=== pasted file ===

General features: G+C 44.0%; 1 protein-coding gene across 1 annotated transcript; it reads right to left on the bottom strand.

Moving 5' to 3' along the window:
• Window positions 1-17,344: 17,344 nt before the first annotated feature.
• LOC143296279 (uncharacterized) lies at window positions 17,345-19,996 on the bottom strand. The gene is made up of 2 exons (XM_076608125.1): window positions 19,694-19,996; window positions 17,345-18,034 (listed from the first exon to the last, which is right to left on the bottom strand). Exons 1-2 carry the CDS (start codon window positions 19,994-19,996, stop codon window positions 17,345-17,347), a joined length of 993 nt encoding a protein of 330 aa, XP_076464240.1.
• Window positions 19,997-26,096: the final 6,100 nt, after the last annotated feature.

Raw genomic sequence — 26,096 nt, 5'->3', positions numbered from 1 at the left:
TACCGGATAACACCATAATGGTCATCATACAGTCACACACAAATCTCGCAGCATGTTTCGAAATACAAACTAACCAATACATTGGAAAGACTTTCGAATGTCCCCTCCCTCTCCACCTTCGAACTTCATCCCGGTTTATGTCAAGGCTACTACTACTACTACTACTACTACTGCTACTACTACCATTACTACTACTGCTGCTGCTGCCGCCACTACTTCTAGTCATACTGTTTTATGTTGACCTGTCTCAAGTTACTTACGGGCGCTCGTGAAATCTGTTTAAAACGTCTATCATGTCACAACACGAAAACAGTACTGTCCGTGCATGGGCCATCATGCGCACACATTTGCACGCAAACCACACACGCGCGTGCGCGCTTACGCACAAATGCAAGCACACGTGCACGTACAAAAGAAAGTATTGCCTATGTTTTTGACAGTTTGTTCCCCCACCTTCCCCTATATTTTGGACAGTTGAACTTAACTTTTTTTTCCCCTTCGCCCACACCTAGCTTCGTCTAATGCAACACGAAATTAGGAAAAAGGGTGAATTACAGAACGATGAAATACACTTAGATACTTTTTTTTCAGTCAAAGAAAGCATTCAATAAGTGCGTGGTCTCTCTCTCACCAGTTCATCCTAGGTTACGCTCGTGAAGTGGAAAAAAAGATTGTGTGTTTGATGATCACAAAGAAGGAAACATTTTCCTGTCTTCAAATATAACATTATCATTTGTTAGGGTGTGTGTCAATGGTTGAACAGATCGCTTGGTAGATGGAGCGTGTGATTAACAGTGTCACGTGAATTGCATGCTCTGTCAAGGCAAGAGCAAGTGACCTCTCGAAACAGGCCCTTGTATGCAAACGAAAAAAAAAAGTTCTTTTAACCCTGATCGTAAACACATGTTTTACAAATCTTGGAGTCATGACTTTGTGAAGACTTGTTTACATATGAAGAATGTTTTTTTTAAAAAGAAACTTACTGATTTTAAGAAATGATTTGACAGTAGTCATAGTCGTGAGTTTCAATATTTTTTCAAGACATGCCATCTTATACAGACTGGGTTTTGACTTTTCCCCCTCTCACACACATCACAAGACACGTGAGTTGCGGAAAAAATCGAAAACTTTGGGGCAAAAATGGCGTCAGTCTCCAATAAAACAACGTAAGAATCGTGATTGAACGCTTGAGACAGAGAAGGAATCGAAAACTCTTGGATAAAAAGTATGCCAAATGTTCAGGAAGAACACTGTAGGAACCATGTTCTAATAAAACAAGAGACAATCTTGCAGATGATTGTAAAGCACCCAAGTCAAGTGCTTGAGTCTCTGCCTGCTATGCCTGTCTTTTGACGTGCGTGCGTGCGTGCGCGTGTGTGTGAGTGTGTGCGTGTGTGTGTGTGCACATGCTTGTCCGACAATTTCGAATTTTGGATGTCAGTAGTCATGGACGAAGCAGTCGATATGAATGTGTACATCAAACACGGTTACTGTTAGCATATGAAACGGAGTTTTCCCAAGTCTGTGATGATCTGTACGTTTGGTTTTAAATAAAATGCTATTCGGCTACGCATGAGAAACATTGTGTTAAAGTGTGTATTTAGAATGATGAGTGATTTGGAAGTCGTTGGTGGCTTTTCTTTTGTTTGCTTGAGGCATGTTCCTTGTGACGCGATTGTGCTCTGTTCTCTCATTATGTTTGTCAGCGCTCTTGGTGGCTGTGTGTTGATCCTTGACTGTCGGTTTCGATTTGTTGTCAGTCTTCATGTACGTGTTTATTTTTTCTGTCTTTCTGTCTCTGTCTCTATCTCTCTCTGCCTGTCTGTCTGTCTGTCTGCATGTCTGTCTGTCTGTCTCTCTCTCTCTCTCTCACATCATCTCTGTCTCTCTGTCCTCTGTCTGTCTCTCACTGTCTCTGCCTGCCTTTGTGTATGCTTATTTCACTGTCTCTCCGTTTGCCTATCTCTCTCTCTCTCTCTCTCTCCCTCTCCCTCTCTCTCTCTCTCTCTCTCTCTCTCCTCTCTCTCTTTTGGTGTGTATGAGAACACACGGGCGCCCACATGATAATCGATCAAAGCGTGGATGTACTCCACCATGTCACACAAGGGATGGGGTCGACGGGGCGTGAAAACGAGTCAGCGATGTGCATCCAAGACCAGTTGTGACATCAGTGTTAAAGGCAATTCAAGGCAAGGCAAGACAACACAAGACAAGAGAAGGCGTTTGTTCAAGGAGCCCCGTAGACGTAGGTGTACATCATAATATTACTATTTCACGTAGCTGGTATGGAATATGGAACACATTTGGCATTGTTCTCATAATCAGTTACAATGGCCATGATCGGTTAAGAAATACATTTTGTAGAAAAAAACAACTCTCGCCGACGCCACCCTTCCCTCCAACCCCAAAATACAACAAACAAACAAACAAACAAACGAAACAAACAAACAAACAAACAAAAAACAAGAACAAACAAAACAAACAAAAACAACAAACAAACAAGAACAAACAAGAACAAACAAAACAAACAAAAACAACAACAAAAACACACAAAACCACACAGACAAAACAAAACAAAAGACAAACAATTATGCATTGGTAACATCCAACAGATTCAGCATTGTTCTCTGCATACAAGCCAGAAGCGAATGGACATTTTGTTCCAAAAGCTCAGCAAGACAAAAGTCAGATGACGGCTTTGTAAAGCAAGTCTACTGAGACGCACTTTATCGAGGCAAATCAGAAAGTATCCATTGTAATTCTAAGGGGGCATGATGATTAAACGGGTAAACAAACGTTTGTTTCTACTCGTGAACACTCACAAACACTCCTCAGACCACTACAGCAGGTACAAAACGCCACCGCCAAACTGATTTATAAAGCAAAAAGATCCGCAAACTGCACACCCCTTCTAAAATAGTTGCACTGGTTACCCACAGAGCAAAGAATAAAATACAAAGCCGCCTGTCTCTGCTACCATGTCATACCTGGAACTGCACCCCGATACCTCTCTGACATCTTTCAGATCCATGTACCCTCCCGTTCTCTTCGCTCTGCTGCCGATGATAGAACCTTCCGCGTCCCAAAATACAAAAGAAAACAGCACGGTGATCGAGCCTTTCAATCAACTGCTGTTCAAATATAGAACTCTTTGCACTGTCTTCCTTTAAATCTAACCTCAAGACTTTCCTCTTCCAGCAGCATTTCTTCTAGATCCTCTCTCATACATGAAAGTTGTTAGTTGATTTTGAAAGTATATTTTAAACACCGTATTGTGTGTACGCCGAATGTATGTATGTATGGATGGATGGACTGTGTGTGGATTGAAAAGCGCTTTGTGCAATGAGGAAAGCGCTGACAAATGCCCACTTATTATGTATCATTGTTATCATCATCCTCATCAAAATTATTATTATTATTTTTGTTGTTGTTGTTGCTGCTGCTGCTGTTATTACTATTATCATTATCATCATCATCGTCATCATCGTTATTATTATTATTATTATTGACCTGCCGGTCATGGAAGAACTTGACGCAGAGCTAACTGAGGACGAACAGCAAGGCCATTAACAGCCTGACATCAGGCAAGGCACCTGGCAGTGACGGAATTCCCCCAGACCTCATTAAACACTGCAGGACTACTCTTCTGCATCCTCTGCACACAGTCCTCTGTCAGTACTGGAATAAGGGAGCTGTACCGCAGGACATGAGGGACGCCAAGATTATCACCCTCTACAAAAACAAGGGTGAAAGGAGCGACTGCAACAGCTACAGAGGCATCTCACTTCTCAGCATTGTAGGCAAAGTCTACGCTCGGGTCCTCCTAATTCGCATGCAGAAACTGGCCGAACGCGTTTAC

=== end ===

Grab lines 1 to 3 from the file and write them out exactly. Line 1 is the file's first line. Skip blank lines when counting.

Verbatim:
General features: G+C 44.0%; 1 protein-coding gene across 1 annotated transcript; it reads right to left on the bottom strand.

Moving 5' to 3' along the window:
• Window positions 1-17,344: 17,344 nt before the first annotated feature.